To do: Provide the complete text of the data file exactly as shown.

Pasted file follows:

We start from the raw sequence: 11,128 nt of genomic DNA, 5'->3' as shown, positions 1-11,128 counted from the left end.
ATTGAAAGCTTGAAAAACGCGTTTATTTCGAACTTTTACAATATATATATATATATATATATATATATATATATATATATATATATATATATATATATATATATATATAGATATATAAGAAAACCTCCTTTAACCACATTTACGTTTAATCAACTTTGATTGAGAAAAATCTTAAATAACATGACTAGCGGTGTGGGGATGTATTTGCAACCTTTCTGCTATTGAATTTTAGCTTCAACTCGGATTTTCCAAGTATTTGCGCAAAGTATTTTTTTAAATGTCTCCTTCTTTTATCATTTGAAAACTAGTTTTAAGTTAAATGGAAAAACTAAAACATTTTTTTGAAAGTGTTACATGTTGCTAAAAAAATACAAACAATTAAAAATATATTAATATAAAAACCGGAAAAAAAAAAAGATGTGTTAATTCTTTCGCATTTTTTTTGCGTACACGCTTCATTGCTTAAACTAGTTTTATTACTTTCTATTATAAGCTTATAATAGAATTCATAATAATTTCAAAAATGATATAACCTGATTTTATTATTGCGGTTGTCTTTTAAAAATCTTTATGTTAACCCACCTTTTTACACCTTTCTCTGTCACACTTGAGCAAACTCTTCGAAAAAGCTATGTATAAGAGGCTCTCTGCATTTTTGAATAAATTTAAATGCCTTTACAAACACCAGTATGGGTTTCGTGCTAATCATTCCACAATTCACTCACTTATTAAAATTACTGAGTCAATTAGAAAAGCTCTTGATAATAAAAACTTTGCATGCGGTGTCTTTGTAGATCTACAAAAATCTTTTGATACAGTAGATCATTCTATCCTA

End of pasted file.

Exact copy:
We start from the raw sequence: 11,128 nt of genomic DNA, 5'->3' as shown, positions 1-11,128 counted from the left end.
ATTGAAAGCTTGAAAAACGCGTTTATTTCGAACTTTTACAATATATATATATATATATATATATATATATATATATATATATATATATATATATATATATATATATATAGATATATAAGAAAACCTCCTTTAACCACATTTACGTTTAATCAACTTTGATTGAGAAAAATCTTAAATAACATGACTAGCGGTGTGGGGATGTATTTGCAACCTTTCTGCTATTGAATTTTAGCTTCAACTCGGATTTTCCAAGTATTTGCGCAAAGTATTTTTTTAAATGTCTCCTTCTTTTATCATTTGAAAACTAGTTTTAAGTTAAATGGAAAAACTAAAACATTTTTTTGAAAGTGTTACATGTTGCTAAAAAAATACAAACAATTAAAAATATATTAATATAAAAACCGGAAAAAAAAAAAGATGTGTTAATTCTTTCGCATTTTTTTTGCGTACACGCTTCATTGCTTAAACTAGTTTTATTACTTTCTATTATAAGCTTATAATAGAATTCATAATAATTTCAAAAATGATATAACCTGATTTTATTATTGCGGTTGTCTTTTAAAAATCTTTATGTTAACCCACCTTTTTACACCTTTCTCTGTCACACTTGAGCAAACTCTTCGAAAAAGCTATGTATAAGAGGCTCTCTGCATTTTTGAATAAATTTAAATGCCTTTACAAACACCAGTATGGGTTTCGTGCTAATCATTCCACAATTCACTCACTTATTAAAATTACTGAGTCAATTAGAAAAGCTCTTGATAATAAAAACTTTGCATGCGGTGTCTTTGTAGATCTACAAAAATCTTTTGATACAGTAGATCATTCTATCCTA